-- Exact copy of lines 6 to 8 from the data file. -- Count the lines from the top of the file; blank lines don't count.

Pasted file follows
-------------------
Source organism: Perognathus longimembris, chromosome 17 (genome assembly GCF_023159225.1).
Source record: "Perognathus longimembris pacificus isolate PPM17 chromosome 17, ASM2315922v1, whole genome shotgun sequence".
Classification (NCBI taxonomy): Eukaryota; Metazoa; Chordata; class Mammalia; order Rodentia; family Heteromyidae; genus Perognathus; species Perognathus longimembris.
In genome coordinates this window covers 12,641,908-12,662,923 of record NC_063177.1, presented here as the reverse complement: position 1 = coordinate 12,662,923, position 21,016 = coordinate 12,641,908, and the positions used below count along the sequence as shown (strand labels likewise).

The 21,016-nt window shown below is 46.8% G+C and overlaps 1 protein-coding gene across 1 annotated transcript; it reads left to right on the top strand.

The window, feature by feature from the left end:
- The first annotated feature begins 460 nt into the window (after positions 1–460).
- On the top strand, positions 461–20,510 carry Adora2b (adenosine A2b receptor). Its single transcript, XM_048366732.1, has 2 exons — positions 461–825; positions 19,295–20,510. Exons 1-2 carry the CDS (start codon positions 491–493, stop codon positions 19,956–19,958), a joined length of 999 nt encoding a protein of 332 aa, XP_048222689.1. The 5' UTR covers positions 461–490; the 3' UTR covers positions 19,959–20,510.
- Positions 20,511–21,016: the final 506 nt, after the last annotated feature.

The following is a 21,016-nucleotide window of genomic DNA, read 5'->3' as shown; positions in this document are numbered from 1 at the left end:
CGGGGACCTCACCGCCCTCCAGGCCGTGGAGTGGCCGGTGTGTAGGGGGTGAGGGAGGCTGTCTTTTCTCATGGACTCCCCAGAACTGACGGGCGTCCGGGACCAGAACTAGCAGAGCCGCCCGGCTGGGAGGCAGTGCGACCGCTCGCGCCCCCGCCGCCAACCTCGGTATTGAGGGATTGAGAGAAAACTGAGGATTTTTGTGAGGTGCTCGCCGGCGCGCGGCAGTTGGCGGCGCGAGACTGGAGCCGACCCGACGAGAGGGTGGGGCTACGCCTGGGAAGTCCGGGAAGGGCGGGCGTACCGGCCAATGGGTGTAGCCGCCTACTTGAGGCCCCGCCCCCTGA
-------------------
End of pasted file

The window, feature by feature from the left end:
- The first annotated feature begins 460 nt into the window (after positions 1–460).
- On the top strand, positions 461–20,510 carry Adora2b (adenosine A2b receptor). Its single transcript, XM_048366732.1, has 2 exons — positions 461–825; positions 19,295–20,510. Exons 1-2 carry the CDS (start codon positions 491–493, stop codon positions 19,956–19,958), a joined length of 999 nt encoding a protein of 332 aa, XP_048222689.1. The 5' UTR covers positions 461–490; the 3' UTR covers positions 19,959–20,510.